Under the Southern Cross 9

Bald Faced Stag Hotel, Leichhardt NSW
April 29, 2017

Abramelin 37 Abramelin/Mick Goddard

Bald Faced Stag Hotel, Leichhardt NSWApril 29, 2017
Sydney’s annual Under the Southern Cross Festival has become an important event on the underground calendar and in the newly-expanded band room at the now pokie-free Bald Faced Stag Hotel it was a hotly-anticipated reunion show by Melbourne death metal pioneers Abramelin that ensured the crowd had come from far and wide tonight.

That shouldn’t take anything away from the rest of the line-up, which also included Frankenbok and Truth Corroded, both making long overdue returns to the Harbour City, Kiwi visitors Stormforge and Silent Torture and the Sydney debut of Night Legion, among others.

Spread out across the width of the stage with no less than three guitars unleashing their minor key melancholy, Illimitable Dolor provided some early afternoon gloom with a slow, immense funereal plod that rolled like a crushing tide over the room. Black Rheno have been everywhere lately. It could even be they’ve played a little bit too often, which may account for the poor turn out they had for their set, but they weren’t to be perturbed, tearing out slabs of bass-less sludgy metal as vocalist Milla prowled the stage like a caged lion. Adelaide grind legends Sickness were a lot of fun, like a more irreverent version of Napalm Death. Their guitarist was the source of amusement as – forced to sit due to broken strap – he constantly interjected while not so much playing his instrument as abusing it, finally tossing it away at the end of the set.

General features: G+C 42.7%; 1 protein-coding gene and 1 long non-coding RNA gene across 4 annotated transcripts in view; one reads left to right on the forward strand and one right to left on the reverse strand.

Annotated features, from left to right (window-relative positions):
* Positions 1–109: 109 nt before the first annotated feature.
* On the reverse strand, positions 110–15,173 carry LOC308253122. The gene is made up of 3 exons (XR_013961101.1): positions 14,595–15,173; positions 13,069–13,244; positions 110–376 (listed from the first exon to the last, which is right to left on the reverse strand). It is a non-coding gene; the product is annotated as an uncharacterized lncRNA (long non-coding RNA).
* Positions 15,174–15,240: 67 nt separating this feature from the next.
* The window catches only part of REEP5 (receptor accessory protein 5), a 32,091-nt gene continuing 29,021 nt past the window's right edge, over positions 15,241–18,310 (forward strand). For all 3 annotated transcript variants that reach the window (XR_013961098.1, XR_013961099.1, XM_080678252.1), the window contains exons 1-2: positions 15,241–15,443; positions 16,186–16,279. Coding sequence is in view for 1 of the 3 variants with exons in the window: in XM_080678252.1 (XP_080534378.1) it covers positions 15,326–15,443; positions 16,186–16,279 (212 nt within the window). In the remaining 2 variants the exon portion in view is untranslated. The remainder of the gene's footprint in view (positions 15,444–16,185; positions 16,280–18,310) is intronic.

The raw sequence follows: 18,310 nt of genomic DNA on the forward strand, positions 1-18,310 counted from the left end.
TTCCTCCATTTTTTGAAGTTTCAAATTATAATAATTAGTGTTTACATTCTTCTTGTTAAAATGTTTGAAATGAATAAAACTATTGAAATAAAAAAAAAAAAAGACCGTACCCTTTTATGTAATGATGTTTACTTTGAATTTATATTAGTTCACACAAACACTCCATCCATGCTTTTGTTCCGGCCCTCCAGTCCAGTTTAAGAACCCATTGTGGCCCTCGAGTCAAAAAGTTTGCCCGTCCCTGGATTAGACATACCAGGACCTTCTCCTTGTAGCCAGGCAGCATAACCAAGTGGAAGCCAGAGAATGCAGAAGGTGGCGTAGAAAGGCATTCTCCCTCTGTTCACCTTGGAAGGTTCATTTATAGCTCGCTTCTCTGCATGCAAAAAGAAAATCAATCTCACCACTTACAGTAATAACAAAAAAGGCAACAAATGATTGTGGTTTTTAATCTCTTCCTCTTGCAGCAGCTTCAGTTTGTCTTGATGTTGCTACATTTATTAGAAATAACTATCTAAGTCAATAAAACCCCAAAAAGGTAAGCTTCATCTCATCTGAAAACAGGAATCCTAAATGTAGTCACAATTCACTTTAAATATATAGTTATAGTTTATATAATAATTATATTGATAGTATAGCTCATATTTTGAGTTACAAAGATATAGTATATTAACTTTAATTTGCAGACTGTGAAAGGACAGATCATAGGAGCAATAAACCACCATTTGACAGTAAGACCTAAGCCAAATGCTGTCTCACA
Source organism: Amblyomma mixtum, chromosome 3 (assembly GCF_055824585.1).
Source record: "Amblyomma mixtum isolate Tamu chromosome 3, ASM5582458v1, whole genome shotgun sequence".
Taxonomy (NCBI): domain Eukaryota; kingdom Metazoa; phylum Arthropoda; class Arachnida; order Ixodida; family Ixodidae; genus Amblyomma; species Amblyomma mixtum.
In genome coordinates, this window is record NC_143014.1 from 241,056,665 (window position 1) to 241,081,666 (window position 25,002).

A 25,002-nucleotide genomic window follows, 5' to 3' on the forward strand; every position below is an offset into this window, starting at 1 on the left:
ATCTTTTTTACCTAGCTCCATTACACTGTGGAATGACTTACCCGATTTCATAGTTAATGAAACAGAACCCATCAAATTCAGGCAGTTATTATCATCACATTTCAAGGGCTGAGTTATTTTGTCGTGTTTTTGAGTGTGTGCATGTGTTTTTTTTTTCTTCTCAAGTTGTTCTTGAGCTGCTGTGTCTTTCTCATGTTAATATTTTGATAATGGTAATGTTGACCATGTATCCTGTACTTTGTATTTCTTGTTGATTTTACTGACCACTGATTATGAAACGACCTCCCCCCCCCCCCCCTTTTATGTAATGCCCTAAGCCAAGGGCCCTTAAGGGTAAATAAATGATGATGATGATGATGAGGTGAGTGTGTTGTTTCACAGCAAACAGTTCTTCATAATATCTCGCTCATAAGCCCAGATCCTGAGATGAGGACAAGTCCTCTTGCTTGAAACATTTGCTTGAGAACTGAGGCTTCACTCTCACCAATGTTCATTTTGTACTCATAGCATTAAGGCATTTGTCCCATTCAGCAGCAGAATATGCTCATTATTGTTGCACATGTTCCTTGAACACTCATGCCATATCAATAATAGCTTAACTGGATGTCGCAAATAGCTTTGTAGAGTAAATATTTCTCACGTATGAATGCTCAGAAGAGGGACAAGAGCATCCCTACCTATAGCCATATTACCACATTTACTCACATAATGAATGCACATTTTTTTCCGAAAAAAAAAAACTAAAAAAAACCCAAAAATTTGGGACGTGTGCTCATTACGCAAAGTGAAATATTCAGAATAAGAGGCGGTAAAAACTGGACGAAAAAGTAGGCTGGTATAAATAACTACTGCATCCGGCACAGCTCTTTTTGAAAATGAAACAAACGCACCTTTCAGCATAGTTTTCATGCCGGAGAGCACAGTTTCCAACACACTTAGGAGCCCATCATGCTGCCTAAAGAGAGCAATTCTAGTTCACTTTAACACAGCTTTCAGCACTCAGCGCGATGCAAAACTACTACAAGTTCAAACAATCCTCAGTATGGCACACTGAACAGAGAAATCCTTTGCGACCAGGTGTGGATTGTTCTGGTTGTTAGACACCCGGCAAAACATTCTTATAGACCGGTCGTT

Sickness 19
Sickness/Mick Goddard

Silent Torture are an Auckland five piece who played some good meat and potatoes-style death metal, although they could have been a bit tighter, and their frontman was a bit too reserved, especially between songs, but they didn’t let the side down. Since reforming a while back, MurderWorld have consistently reminded us all what a powerful thrash metal force they were, and this afternoon was no different, smashing it out of the park with a solid and intense performance. Queenslanders Eternal Rest were also on their game, stepping up with some violent and heavy technical death metal blasting, including some staunch offerings from their latest album which they were introducing to Sydney today. Come back soon, lads.

Heading back inside after a brief sojourn to the beer garden where many of the punters were enjoying the afternoon sun, New Zealanders Stormforge were flattening the crowd with an immense, storm-the-castle-walls style epic metal. With a sound so huge it’s like there are four guitars instead of just the two, and an extra three or four other dudes lurking around instead of the five actually on stage, their mighty set was a solid hit with the growing crowd.

Truth Corroded 13
Truth Corroded/Mick Goddard